I recommend that you take a backup of your system before attempting this tutorial. I'd hate for you to go through these steps to find that your system doesn't actually use SLP activation - having already wiped your working (activated) OEM installation. There are loads of system backup methods including paid and freeware - e.g. Ghost, DriveimageXML, Drive Snapshot. See Jamal's Image your System and Forget about Formatting – Period! for one method of backing up the system.
Checking the BIOS for SLIC information
AIDA64 can be used to check if your BIOS contains SLIC information - download from here. The limited functionality trial version can be used. Start AIDA64 and check Motherboard > ACPI > SLIC to see if a SLIC description table is present in your BIOS. This will display the SLP version used on your system (e.g. 2.0/2.1).
NOTE - The presence of a SLIC description table does not necessarily mean that your computer uses SLP activation - hence my suggestion to back up your system.
Remember to find your license key
As previously stated, the Product Key on the Certificate of Authenticity (COA) attached to an OEM system is not necessarily the key used to activate the computer if SLP activation is used. To find the SLP Product Key, use a keyfinder (e.g. Magical Jellybean, System Information Windows, etc).
Extrating the OEM Certificate (.xrm-ms)
To extract the Digital OEM Certificate you will need to find tokens.dat - this file should be in the Windows\ServiceProfiles\NetworkService\AppData\Roaming\Microsoft\SoftwareLicensing directory (or possibly the same path but SoftwareProtectionPlatform folder). I usually copy this file using WinPE, however it can be copied from a live system - you will have to ensure that hidden folders are displayed. Copy tokens.dat - e.g. to C:\tokens.dat.
1 - Open C:\tokens.dat in a hex editor - I have used the excellent tinyhexer.
2 - Search for text OEM Certificate (Ctrl+F, select/tick the Find Text and Ignore case boxes and click on Find).
3 - Manually scroll upwards and locate the text <? xml version= " 1.0 " encoding= " utf-8 "? > proceeding the OEM Certificate string located in step 2.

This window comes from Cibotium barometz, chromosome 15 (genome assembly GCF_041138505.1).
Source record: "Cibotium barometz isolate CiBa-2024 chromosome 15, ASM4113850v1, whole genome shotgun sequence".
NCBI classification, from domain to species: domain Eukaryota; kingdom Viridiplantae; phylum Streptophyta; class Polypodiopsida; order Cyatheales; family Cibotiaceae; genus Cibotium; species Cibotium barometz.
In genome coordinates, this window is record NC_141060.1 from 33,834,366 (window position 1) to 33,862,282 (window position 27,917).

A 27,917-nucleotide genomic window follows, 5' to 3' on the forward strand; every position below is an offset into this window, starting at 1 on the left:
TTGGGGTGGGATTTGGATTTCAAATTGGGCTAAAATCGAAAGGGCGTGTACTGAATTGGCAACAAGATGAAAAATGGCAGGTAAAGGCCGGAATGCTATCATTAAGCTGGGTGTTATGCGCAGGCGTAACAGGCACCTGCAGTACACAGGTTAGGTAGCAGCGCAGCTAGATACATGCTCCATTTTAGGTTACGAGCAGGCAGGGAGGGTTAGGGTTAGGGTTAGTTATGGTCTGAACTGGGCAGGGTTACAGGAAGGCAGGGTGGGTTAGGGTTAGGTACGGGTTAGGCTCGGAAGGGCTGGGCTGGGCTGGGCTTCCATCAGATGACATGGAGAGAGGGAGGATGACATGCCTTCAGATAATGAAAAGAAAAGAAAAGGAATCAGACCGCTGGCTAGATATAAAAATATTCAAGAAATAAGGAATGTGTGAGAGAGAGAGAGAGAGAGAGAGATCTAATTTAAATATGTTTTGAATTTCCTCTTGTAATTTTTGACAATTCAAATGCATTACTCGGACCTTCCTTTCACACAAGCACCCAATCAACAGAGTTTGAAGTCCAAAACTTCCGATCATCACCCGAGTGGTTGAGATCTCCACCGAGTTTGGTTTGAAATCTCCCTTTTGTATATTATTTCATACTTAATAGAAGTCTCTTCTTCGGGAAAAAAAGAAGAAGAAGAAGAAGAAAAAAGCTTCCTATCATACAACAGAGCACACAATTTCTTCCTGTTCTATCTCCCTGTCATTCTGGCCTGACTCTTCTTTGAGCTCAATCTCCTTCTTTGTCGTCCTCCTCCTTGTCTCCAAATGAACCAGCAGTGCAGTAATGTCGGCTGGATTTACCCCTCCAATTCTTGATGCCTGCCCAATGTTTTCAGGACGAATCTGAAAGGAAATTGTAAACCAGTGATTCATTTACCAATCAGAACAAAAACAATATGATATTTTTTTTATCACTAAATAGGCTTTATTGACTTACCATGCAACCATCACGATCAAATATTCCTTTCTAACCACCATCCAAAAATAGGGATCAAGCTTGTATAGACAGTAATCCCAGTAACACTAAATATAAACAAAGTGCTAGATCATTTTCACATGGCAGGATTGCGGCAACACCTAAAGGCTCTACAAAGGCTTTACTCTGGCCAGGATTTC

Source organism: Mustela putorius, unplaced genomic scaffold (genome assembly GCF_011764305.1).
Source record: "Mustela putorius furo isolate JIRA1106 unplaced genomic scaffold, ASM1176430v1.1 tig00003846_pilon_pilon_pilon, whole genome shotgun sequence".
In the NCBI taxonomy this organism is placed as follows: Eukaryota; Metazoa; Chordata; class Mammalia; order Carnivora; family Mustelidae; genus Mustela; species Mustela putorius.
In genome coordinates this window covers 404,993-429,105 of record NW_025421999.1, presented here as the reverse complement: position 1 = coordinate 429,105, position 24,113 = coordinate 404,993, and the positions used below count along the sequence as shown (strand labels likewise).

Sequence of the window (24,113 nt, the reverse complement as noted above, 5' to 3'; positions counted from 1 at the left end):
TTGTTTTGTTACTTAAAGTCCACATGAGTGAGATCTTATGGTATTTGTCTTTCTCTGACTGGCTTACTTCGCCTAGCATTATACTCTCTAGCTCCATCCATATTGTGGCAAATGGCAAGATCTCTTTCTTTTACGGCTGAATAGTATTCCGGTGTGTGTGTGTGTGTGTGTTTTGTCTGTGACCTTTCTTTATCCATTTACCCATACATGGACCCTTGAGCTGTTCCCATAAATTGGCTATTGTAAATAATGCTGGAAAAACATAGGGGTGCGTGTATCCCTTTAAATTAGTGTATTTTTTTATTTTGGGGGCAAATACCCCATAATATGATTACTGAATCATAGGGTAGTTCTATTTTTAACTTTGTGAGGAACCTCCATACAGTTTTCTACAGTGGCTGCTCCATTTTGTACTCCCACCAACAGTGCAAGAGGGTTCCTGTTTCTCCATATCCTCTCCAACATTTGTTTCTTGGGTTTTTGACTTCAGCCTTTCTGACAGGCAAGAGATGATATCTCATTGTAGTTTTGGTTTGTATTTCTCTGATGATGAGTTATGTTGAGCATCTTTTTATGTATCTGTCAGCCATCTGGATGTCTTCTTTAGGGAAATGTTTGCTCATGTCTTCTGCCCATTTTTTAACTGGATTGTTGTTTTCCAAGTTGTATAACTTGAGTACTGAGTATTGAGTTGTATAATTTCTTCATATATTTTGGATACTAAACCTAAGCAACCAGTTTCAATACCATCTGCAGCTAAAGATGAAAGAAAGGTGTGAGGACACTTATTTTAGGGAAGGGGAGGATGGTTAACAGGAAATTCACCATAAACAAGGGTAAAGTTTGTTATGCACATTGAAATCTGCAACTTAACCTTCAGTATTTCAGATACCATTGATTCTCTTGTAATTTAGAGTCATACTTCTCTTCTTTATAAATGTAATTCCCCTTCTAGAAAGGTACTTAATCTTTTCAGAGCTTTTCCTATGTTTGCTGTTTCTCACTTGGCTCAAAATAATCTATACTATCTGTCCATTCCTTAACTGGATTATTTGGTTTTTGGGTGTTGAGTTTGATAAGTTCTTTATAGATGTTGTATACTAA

4 - Now manually scroll down and find the text string </r:license> directly following the OEM Certificate string located in step 2.
5 - Now highlight from (and including) <? xml version= " 1.0 " encoding= " utf-8 "? > (step 3) to </r:license> (step 4)
6 - Copy the highlighted text (Edit > Copy)
7 - Paste into a new file (File > New, followed by Edit > Paste)
8 - Now save as oemcert.xrm-ms file (File > Save)
NOTE - I managed to obtain over 40 OEM certificates (via google) to check for a common size. All of the SLP 2.1 certificates I obtained were 2731 bytes in size.
Installing Windows and (Re)activating
This is where things can get a bit controversial, as you will probably require a retail disc to complete the steps below. OEM's rarely provide optical media these days, as recovery partitions are used instead. In the days when OEM's did provide optical media it was rarely a proper Windows disc anyway. If you do not have access to a copy of your edition of Windows you won't be able to proceed. Digital River provide downloads on behalf of Microsoft and are seen as a safe source of Media - don't ask for any direct links here though.
Is it legal to install from a retail disc and then convert to OEM after installation? I'm honestly not sure as there are a lot of myths floating around the net and various interpretations of the EULA. I do know that an OEM license is restricted to the computer that was purchased and is not transferable, however this does not apply here.
I am not going to cover the installation here as there are numerous guides out there.
Once Windows has been installed, use the following batch file (run as admin) to (re)activate using the Extracted OEM Certificate and SLP product key taken from your working OEM system (edit the path to your oemcert.xrm-ms file and change the product key) -
@ECHO OFF setlocal SET CERT=OEM.XRM-MS SET KEY=#####-#####-#####-#####-##### :_run cls echo. echo. echo Select one of the following options - echo. echo 1] Activate echo 2] Check activation status echo 3] Abort echo. set choice= set /p choice=Type option [1 - 3] and press ENTER. if '%choice%'=='1' goto _activate if '%choice%'=='2' goto _check if '%choice%'=='3' goto _end goto _run :_activate cls %SYSTEMROOT%\System32\SLMGR.VBS -ilc %CERT% %SYSTEMROOT%\System32\SLMGR.VBS -ipk %KEY% goto _end :_check cls %SYSTEMROOT%\System32\SLMGR.VBS -dlv goto _end :_end endlocal echo. echo. pause